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Cajun country

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Cajun country stretches across southern Louisiana from Houma in the east, via Lafayette, the hub of the region, into Texas. It’s a region best enjoyed away from the larger towns, by visiting the many old-style hamlets that, despite modernization, can still be found cut off from civilization in soupy bayous, coastal marshes and inland swamps.

Cajuns are descended from the French colonists of Acadia, part of Nova Scotia, which was taken by the British in 1713. The Catholic Acadians, who had fished, hunted and farmed for more than a century, refused to renounce their faith and swear allegiance to the English king, and in 1755 the British expelled them all, separating families and burning towns. About 2500 ended up in French Louisiana, where they were given land to set up small farming communities, enabling them to rebuild the culture they had left behind. Hunting, farming and trapping, they lived in relative isolation until the 1940s, when major roads were built, immigrants from other states poured in to work in the oil business, and Cajun music, popularized by local musicians such as accordionist Iry Lejeune, came to national attention. Since then, the history of the Cajuns has continued to be one of struggle. The erosion of coastal wetlands threatens the existence of entire communities; the silting up of the Atchafalaya Basin is having adverse effects on fishing and shrimping; and not only are coastal towns in the firing line of devastating hurricanes, including Katrina, that hurtle up from the Gulf of Mexico, but also catastrophic oil spills, such as the BP disaster of 2010. After Roosevelt’s administration decreed that all American children should speak English in schools, French was practically wiped out in Cajun country, and the local patois of the older inhabitants, with its strong African influences, was kept alive primarily by music. Since the 1980s, CODOFIL (the Council for Development of French in Louisiana) has been devoted to preserving the region’s indigenous language and culture, and today you will find many signs, brochures and shopfronts written in French.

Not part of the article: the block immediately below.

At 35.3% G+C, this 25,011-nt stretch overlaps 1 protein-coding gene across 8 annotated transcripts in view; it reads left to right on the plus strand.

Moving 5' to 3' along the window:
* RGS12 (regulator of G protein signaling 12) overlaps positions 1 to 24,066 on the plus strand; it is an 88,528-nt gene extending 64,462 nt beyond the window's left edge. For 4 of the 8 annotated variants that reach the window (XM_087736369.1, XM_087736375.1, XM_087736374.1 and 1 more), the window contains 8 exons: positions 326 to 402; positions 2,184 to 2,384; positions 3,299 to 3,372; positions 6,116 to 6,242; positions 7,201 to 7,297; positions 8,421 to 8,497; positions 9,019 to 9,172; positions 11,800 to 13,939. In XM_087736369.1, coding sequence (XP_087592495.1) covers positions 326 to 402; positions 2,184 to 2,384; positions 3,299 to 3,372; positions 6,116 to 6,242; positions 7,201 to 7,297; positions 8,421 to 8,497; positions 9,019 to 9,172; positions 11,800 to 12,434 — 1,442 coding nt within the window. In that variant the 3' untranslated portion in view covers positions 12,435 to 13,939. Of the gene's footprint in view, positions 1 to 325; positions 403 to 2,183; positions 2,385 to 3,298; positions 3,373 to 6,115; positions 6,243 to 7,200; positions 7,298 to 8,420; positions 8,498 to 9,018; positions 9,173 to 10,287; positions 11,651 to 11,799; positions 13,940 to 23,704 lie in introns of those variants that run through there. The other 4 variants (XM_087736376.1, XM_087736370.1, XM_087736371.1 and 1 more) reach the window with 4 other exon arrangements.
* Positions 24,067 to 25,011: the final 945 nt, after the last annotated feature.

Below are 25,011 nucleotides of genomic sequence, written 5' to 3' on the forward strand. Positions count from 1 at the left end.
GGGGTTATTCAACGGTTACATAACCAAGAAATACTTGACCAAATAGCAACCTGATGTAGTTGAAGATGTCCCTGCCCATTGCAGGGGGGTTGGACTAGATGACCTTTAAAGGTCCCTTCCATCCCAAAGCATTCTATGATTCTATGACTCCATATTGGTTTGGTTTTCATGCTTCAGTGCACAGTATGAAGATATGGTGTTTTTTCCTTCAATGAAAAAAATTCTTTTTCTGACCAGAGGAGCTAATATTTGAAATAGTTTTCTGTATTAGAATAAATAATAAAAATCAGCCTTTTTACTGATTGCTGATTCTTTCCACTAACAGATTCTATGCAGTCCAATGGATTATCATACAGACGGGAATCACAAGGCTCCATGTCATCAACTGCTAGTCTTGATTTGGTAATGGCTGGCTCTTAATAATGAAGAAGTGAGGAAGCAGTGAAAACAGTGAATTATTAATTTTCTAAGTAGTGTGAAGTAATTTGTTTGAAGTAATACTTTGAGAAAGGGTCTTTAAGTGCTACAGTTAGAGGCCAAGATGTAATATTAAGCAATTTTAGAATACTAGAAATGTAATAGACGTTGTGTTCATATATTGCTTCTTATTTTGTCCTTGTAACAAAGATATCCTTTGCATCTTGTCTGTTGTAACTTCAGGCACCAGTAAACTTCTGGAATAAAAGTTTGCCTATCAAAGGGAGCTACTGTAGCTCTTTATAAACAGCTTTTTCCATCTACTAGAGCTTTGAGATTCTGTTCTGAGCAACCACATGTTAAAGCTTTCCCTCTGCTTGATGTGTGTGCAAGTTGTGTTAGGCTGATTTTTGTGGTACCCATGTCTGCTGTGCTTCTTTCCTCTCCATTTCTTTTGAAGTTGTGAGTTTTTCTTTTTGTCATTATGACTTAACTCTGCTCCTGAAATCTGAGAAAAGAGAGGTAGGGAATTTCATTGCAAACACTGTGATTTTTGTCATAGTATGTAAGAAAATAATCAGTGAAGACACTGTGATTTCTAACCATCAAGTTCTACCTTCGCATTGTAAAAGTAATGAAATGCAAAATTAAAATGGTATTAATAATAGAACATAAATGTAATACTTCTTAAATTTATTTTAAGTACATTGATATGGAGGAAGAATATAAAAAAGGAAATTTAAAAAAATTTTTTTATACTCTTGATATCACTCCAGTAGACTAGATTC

Cajun and zydeco fais-do-dos – dances, with live bands, held mostly on weekends – are great fun, and visitors will find plenty of opportunity to dance, whether at a restaurant, a club or one of the region’s many festivals.

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